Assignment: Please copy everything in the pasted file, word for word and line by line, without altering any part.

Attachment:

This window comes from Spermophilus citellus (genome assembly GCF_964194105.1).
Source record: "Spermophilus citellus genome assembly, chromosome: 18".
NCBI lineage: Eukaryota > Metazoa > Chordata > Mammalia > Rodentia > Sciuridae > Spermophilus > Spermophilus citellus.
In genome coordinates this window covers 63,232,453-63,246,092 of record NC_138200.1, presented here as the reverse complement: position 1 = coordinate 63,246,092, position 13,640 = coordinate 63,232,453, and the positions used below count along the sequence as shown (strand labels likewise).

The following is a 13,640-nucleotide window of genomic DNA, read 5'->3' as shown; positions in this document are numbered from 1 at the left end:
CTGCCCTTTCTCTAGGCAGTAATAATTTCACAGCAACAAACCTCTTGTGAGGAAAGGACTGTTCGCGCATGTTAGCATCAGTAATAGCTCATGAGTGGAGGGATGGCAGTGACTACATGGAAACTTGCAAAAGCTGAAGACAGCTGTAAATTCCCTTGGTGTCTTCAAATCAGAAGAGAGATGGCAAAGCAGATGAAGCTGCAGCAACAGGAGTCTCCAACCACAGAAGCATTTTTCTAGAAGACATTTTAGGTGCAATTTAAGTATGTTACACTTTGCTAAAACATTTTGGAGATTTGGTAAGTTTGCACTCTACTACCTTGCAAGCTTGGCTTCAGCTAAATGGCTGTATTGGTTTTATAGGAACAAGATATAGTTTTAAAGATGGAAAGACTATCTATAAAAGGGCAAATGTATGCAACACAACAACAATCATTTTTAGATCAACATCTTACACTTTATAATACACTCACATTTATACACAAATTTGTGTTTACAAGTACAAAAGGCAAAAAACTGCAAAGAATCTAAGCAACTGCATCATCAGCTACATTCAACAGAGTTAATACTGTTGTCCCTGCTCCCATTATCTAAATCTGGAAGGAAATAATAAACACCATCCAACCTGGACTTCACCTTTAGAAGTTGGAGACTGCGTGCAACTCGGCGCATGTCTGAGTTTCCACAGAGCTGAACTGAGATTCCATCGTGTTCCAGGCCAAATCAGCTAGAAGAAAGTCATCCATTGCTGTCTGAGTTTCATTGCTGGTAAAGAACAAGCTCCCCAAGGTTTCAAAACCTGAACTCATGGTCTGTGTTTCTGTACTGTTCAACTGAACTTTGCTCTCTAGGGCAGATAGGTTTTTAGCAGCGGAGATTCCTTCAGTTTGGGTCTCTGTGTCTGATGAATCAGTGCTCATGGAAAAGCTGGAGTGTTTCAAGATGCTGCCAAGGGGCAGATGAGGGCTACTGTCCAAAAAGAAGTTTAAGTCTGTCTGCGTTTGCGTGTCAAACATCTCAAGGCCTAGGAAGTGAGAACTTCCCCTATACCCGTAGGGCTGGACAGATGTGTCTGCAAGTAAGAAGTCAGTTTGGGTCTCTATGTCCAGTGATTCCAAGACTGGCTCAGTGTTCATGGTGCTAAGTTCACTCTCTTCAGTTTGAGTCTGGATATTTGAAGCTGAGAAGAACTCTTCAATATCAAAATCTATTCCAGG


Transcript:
This window comes from Spermophilus citellus (genome assembly GCF_964194105.1).
Source record: "Spermophilus citellus genome assembly, chromosome: 18".
NCBI lineage: Eukaryota > Metazoa > Chordata > Mammalia > Rodentia > Sciuridae > Spermophilus > Spermophilus citellus.
In genome coordinates this window covers 63,232,453-63,246,092 of record NC_138200.1, presented here as the reverse complement: position 1 = coordinate 63,246,092, position 13,640 = coordinate 63,232,453, and the positions used below count along the sequence as shown (strand labels likewise).

The following is a 13,640-nucleotide window of genomic DNA, read 5'->3' as shown; positions in this document are numbered from 1 at the left end:
CTGCCCTTTCTCTAGGCAGTAATAATTTCACAGCAACAAACCTCTTGTGAGGAAAGGACTGTTCGCGCATGTTAGCATCAGTAATAGCTCATGAGTGGAGGGATGGCAGTGACTACATGGAAACTTGCAAAAGCTGAAGACAGCTGTAAATTCCCTTGGTGTCTTCAAATCAGAAGAGAGATGGCAAAGCAGATGAAGCTGCAGCAACAGGAGTCTCCAACCACAGAAGCATTTTTCTAGAAGACATTTTAGGTGCAATTTAAGTATGTTACACTTTGCTAAAACATTTTGGAGATTTGGTAAGTTTGCACTCTACTACCTTGCAAGCTTGGCTTCAGCTAAATGGCTGTATTGGTTTTATAGGAACAAGATATAGTTTTAAAGATGGAAAGACTATCTATAAAAGGGCAAATGTATGCAACACAACAACAATCATTTTTAGATCAACATCTTACACTTTATAATACACTCACATTTATACACAAATTTGTGTTTACAAGTACAAAAGGCAAAAAACTGCAAAGAATCTAAGCAACTGCATCATCAGCTACATTCAACAGAGTTAATACTGTTGTCCCTGCTCCCATTATCTAAATCTGGAAGGAAATAATAAACACCATCCAACCTGGACTTCACCTTTAGAAGTTGGAGACTGCGTGCAACTCGGCGCATGTCTGAGTTTCCACAGAGCTGAACTGAGATTCCATCGTGTTCCAGGCCAAATCAGCTAGAAGAAAGTCATCCATTGCTGTCTGAGTTTCATTGCTGGTAAAGAACAAGCTCCCCAAGGTTTCAAAACCTGAACTCATGGTCTGTGTTTCTGTACTGTTCAACTGAACTTTGCTCTCTAGGGCAGATAGGTTTTTAGCAGCGGAGATTCCTTCAGTTTGGGTCTCTGTGTCTGATGAATCAGTGCTCATGGAAAAGCTGGAGTGTTTCAAGATGCTGCCAAGGGGCAGATGAGGGCTACTGTCCAAAAAGAAGTTTAAGTCTGTCTGCGTTTGCGTGTCAAACATCTCAAGGCCTAGGAAGTGAGAACTTCCCCTATACCCGTAGGGCTGGACAGATGTGTCTGCAAGTAAGAAGTCAGTTTGGGTCTCTATGTCCAGTGATTCCAAGACTGGCTCAGTGTTCATGGTGCTAAGTTCACTCTCTTCAGTTTGAGTCTGGATATTTGAAGCTGAGAAGAACTCTTCAATATCAAAATCTATTCCAGG